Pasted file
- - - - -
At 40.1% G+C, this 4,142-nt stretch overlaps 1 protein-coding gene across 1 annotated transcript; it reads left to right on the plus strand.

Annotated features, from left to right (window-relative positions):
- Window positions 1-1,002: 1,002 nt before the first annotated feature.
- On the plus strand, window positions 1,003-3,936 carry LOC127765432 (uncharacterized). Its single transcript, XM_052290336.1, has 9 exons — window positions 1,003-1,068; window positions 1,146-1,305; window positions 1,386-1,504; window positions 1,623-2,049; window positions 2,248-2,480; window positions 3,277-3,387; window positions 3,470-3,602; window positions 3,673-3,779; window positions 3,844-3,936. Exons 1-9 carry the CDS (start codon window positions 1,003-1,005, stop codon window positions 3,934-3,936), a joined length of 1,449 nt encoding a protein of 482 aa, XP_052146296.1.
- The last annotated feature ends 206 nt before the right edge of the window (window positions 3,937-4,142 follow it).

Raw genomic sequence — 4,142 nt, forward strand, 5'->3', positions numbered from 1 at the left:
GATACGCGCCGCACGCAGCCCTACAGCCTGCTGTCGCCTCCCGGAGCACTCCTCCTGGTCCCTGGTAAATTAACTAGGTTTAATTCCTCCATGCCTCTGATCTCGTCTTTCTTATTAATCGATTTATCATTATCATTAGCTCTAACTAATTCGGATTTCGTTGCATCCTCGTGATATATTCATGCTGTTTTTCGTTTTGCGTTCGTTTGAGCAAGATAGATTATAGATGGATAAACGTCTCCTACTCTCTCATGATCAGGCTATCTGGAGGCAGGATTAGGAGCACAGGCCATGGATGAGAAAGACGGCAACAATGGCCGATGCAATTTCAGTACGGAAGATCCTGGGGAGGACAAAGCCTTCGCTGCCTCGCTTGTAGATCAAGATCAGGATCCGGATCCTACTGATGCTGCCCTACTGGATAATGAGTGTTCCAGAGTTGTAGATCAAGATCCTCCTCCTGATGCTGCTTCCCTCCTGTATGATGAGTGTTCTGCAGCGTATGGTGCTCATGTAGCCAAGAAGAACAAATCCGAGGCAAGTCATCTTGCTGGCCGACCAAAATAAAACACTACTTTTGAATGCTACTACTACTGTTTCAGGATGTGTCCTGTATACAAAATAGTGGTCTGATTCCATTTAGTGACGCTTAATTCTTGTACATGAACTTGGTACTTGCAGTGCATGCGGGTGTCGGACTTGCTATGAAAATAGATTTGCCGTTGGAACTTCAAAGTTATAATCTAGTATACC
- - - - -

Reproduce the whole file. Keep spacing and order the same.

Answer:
At 40.1% G+C, this 4,142-nt stretch overlaps 1 protein-coding gene across 1 annotated transcript; it reads left to right on the plus strand.

Annotated features, from left to right (window-relative positions):
- Window positions 1-1,002: 1,002 nt before the first annotated feature.
- On the plus strand, window positions 1,003-3,936 carry LOC127765432 (uncharacterized). Its single transcript, XM_052290336.1, has 9 exons — window positions 1,003-1,068; window positions 1,146-1,305; window positions 1,386-1,504; window positions 1,623-2,049; window positions 2,248-2,480; window positions 3,277-3,387; window positions 3,470-3,602; window positions 3,673-3,779; window positions 3,844-3,936. Exons 1-9 carry the CDS (start codon window positions 1,003-1,005, stop codon window positions 3,934-3,936), a joined length of 1,449 nt encoding a protein of 482 aa, XP_052146296.1.
- The last annotated feature ends 206 nt before the right edge of the window (window positions 3,937-4,142 follow it).

Raw genomic sequence — 4,142 nt, forward strand, 5'->3', positions numbered from 1 at the left:
GATACGCGCCGCACGCAGCCCTACAGCCTGCTGTCGCCTCCCGGAGCACTCCTCCTGGTCCCTGGTAAATTAACTAGGTTTAATTCCTCCATGCCTCTGATCTCGTCTTTCTTATTAATCGATTTATCATTATCATTAGCTCTAACTAATTCGGATTTCGTTGCATCCTCGTGATATATTCATGCTGTTTTTCGTTTTGCGTTCGTTTGAGCAAGATAGATTATAGATGGATAAACGTCTCCTACTCTCTCATGATCAGGCTATCTGGAGGCAGGATTAGGAGCACAGGCCATGGATGAGAAAGACGGCAACAATGGCCGATGCAATTTCAGTACGGAAGATCCTGGGGAGGACAAAGCCTTCGCTGCCTCGCTTGTAGATCAAGATCAGGATCCGGATCCTACTGATGCTGCCCTACTGGATAATGAGTGTTCCAGAGTTGTAGATCAAGATCCTCCTCCTGATGCTGCTTCCCTCCTGTATGATGAGTGTTCTGCAGCGTATGGTGCTCATGTAGCCAAGAAGAACAAATCCGAGGCAAGTCATCTTGCTGGCCGACCAAAATAAAACACTACTTTTGAATGCTACTACTACTGTTTCAGGATGTGTCCTGTATACAAAATAGTGGTCTGATTCCATTTAGTGACGCTTAATTCTTGTACATGAACTTGGTACTTGCAGTGCATGCGGGTGTCGGACTTGCTATGAAAATAGATTTGCCGTTGGAACTTCAAAGTTATAATCTAGTATACC